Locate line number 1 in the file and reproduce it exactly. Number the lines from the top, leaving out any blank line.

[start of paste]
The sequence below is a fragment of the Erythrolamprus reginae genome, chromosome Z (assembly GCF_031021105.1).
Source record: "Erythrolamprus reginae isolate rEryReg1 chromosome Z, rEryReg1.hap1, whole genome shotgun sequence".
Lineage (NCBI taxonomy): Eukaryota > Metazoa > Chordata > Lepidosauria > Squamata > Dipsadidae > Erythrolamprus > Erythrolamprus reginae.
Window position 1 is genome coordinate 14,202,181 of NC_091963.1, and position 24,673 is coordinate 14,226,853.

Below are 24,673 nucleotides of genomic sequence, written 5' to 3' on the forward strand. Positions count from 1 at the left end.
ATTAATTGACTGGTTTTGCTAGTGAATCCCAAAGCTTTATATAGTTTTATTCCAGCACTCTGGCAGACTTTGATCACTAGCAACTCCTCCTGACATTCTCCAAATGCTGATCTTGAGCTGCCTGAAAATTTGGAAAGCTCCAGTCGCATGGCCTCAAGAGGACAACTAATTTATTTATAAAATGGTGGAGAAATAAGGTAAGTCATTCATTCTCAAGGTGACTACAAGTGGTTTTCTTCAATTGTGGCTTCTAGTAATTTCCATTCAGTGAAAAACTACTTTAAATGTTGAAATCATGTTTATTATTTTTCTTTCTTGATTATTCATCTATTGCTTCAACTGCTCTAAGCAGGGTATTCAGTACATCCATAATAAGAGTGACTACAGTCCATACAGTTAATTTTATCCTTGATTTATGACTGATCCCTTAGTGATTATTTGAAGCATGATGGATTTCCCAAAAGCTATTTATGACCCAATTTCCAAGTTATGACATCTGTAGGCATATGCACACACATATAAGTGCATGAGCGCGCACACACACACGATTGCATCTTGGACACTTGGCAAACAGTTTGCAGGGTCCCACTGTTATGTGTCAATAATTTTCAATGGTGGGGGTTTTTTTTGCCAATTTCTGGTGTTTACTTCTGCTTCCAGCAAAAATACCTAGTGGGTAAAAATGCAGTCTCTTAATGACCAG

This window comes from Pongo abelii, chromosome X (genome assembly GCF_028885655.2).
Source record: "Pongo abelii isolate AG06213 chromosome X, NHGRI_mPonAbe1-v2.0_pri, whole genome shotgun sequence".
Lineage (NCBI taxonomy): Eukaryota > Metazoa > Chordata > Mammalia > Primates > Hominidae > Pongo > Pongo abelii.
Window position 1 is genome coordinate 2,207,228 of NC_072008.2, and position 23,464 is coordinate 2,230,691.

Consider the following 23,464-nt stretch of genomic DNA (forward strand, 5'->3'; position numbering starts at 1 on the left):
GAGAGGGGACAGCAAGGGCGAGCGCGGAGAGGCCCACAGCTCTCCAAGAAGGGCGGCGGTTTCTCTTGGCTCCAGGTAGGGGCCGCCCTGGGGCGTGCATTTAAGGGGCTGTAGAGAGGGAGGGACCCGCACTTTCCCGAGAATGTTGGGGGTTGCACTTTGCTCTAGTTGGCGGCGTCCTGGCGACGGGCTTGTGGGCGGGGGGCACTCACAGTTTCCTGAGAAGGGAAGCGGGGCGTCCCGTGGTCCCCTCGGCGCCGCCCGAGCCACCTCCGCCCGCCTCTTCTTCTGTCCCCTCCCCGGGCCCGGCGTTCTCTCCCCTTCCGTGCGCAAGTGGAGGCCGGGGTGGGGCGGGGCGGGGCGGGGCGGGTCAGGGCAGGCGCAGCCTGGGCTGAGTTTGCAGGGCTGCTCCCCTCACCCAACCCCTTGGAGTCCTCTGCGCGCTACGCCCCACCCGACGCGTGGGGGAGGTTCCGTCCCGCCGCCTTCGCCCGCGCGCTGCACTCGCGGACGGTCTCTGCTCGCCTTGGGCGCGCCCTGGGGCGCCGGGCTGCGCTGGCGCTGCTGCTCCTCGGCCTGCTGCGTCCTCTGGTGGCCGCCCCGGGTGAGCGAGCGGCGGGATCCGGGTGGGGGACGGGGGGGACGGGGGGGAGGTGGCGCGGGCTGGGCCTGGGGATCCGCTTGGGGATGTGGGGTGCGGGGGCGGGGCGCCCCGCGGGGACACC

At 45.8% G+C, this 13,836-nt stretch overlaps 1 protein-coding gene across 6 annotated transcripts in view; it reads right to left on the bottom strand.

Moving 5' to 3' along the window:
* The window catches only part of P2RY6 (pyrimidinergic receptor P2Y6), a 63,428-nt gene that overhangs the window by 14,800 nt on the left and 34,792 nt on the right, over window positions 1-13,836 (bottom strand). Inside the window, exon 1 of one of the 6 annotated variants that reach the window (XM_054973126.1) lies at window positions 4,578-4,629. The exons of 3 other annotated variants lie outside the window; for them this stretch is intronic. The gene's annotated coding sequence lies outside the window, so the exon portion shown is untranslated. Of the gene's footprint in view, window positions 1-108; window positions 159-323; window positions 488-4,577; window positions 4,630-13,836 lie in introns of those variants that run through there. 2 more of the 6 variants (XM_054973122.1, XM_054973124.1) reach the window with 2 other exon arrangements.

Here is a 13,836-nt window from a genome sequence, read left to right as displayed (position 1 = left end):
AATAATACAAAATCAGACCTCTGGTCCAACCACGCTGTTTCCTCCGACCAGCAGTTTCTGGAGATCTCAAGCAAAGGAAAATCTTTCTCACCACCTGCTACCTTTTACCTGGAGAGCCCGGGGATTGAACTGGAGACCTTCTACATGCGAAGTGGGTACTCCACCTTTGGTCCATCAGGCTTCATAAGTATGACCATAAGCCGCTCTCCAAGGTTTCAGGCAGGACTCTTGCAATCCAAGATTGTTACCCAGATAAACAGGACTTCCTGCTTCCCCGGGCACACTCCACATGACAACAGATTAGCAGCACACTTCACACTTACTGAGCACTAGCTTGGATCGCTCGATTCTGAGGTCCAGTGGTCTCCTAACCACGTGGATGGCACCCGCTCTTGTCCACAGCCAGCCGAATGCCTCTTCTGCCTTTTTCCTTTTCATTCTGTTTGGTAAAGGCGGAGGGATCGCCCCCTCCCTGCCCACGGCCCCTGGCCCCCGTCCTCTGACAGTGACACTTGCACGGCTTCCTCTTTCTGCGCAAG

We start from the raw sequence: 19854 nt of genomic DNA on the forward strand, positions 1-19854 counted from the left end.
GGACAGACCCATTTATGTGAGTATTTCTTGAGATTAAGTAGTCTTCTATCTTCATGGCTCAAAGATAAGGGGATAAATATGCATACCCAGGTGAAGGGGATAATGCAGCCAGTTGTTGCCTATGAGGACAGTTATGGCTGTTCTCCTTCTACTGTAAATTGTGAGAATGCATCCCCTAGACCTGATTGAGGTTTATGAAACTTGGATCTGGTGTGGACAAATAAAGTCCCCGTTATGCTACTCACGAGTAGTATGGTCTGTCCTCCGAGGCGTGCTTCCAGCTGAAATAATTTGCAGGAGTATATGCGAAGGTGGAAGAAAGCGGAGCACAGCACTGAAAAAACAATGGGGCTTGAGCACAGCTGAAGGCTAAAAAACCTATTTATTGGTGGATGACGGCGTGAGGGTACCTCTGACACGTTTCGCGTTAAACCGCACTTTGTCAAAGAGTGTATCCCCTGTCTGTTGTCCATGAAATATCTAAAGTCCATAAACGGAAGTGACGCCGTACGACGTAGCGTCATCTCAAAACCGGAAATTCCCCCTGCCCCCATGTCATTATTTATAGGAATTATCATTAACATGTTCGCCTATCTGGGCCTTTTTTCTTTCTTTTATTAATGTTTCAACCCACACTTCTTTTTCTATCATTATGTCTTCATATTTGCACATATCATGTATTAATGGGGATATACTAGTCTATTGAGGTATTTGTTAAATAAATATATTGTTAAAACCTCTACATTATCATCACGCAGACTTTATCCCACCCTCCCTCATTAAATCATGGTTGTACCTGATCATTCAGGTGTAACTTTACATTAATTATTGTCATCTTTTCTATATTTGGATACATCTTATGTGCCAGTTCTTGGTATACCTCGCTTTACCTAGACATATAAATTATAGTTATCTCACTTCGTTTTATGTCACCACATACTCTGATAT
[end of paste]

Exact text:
The sequence below is a fragment of the Erythrolamprus reginae genome, chromosome Z (assembly GCF_031021105.1).